Interview for

Carlos Gonzalez

8/5/2020

Interviewed By:

Rosmeilyn Jerez

Date Interviewed:

Audio Recording of Interview
00:00 / 54:01
Summary

Carlos Gonzalez discusses his childhood in Cuba and experience living in the Dominican Republic before immigrating to th United States in 5th grade, where he faced difficulty adjusting to the culture and making new friends despite learning English rapidly. He describes his education both at Miami-Dade College and later Cornell University, as well as his multiple trips back to Cuba, and expresses hope for social change and greater equity in the United States.

Transcript
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Additional Notes
Outline

Narrator: Carlos Gonzalez

Date: August 5th, 2020

Location: Miami Lakes, FL (Zoom)


Summary: Carlos Gonzalez discusses his childhood in Cuba and experience living in the Dominican Republic before immigrating to th United States in 5th grade, where he faced difficulty adjusting to the culture and making new friends despite learning English rapidly. He describes his education both at Miami-Dade College and later Cornell University, as well as his multiple trips back to Cuba, and expresses hope for social change and greater equity in the United States.

Topics: Cultural Adjustment, Employment, Language, Education, Politics, Religion


Outline

Section 1: (0:00-9:54)

  • Childhood: Was born in Ciego de Avila, Cuba and spent 7 years in Cuba. Had good and bad memories of childhood in Cuba, and remembers his family’s farms. Says he had a fun childhood and cherishes it. Only did first grade in Cuba, had fun and had a lot of friends. In his neighborhood, everyone is close like a big family.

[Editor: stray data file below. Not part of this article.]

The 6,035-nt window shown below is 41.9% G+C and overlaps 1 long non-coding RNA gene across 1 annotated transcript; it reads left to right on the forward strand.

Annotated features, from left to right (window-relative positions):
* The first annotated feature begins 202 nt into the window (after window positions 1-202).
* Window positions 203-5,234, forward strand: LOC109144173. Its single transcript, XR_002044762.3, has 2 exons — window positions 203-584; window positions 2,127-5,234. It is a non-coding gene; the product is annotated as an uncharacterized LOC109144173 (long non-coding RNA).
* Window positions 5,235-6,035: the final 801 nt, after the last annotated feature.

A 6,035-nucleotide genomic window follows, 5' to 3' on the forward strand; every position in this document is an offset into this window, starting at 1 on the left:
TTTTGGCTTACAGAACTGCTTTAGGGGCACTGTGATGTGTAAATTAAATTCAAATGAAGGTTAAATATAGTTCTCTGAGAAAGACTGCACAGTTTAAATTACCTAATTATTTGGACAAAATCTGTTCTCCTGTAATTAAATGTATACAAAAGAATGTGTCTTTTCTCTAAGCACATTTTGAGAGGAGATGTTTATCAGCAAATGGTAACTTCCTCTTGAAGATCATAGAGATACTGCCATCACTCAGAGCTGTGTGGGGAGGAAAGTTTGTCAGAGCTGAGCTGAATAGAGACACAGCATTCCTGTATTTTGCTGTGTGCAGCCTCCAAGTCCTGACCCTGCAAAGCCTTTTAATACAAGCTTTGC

• Leaving Cuba: Left Cuba at 7 years old and went to the Dominican Republic for a year and a half, before going to the United States. The Dominican Republic was the first opportunity for his family to leave, so they left in hopes for more opportunities. They found that the Dominican Republic was similar to Cuba and decided to come to the United States for opportunities. Had a fun time in the Dominican Republic, despite injuring himself right after getting there. Says classes were easier and would spend a lot of time with his family. Never really thought about moving, thought about going to the United States as a regular trip. Arrived by boat in Puerto Rico and entered the United States from there. Didn’t realize he was leaving Cuba behind and that he wouldn’t see family or friends for the next six years.

Section 2 (9:55-20:58)

  • Education and Adjusting: English came easily to him and he started 5th grade in the United States. Says it was difficult to adjust to American customs and didn’t make many friends until 10th grade. Says that for six years he was out of the loop. Spent 5th grade mainly learning English. Says middle school was the toughest, with the social aspect being the hardest part. Had few people to connect with who had shared experiences. Went to summer camp since his parents worked and had nobody to play with. 9th grade was a fresh start and he started developing into his own person. Started to make new friends and participated in normal high school events and traditions. Moved on from his experiences in middle school and got through it because of his family.